Trading as Avery Walters Solicitors 
Trading as Powell Eddison Solicitors 
Commercial Lease
Taking a new lease can be a daunting experience, especially if it is your first commercial property. To protect your financial and wider commercial interests, it is imperative that you negotiate a lease that works for you and your business. Our Leeds commercial Lease Solicitors can help you with your leasing, sub-leasing and surrenders
This guide highlights some of the common pitfalls in business property leases. Here are some of the things you should consider when entering a commercial property lease: 
1. Rent Reviews 
Rent reviews involve the periodic reassessment of the rent you will pay during the lease. The longer the term of lease that you undertake, the more likely it will be that you will have a rent review. Rent Reviews can be extremely complex and come in a variety of forms. Though upwards only open market rent reviews are the most common, the form of rent review is up for negotiation. The frequency of the rent review is also up for negotiation. NB make sure that you are not caught out with overly frequent rent reviews. If in doubt get solicitor’s advice. 
2. Repair Obligation 
The majority of new commercial leases are fully repairing and insuring (or FRI Leases) meaning that it is tenant’s responsibility to repair and pay for the insurance of the premises. Exactly what ‘repair’ means will depend on the wording of the Lease. Landlords will often seek to increase the level of responsibility on their Tenant, so it is important to be alert and aware during Lease negotiations. Repair clauses are one of the most commonly litigated aspects of Commercial Leases, so it is important to be aware of the degree of your responsibility at the outset.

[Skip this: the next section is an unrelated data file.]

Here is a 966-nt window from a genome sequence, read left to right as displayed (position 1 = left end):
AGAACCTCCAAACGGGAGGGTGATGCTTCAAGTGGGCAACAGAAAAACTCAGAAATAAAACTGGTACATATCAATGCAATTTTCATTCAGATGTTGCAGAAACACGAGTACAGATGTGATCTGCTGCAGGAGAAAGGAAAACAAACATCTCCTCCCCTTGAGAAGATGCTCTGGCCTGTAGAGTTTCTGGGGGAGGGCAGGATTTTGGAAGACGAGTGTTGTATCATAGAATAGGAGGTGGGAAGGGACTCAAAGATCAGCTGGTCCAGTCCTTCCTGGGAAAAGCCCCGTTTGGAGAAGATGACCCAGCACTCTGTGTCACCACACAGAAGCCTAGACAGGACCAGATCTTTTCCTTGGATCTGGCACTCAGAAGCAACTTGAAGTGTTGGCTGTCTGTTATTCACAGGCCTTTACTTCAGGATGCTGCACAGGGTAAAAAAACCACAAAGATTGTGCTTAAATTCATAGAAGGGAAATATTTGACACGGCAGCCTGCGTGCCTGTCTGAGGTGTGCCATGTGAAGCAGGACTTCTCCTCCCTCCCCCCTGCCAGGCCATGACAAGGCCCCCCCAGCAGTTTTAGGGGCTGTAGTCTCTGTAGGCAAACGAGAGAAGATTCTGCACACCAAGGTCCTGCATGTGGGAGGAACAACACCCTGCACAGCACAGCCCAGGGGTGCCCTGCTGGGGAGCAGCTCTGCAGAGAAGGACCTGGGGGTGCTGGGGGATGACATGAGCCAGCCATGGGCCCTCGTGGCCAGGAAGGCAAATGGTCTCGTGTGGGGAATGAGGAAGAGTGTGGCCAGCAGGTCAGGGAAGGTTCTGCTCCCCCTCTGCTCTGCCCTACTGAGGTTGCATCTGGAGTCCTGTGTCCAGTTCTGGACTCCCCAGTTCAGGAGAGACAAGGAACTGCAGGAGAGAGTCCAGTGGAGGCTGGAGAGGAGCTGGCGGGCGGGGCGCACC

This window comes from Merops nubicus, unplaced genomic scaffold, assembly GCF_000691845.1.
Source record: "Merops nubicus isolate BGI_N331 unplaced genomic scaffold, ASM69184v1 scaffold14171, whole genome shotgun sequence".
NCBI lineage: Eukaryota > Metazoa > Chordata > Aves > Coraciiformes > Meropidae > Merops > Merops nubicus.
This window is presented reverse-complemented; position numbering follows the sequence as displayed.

3. Lease Term 
It may be obvious, but it is essential that the term of the Lease fits in with your short term and long -term commercial objectives. Committing yourself to a long Lease when there is a long-term plan to relocate, downsize/upsize or purchase may not be in your best commercial interests. Planning ahead is essential, especially when there are restrictions on a party’s ability to break, assign or underlet the Lease. 
4. Assignment and Underletting 
One of the biggest mistakes new tenants make is thinking that they can assign (transfer/sell) their Lease as they please onto a new incoming Tenant. Firstly, leases can and, depending on the type of transaction, often do prohibit assignment. Secondly, even if you are able to transfer the Lease, you will usually continue to be responsible for the incoming tenant’s ability to comply with the terms of the lease. The right to underlet the premises can also be restricted. Tenants must ensure they are fully aware of their rights to assign and underlet before taking on the lease.. 
5. Break Clause 
A similar mistake commonly made by tenants is assuming that they have a right to terminate the Lease when they want, without consequences. Such rights to break the Lease are common but not by any mean is a given. It is just as important to recognise that, even where a break right does exist, the Landlord may share the same right as the tenant to determine the lease. This creates uncertainty for the tenancy and, more crucially, a Tenant’s business. 
It is imperative to identify any unnecessary risks and liabilities when taking on a new lease. The value of expert advice on the terms of a new lease cannot be measured, especially when compared with the added financial liability taken on over the course of your term. 
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* Laura Stafford is the SFE accredited memberand a full member of STEP 
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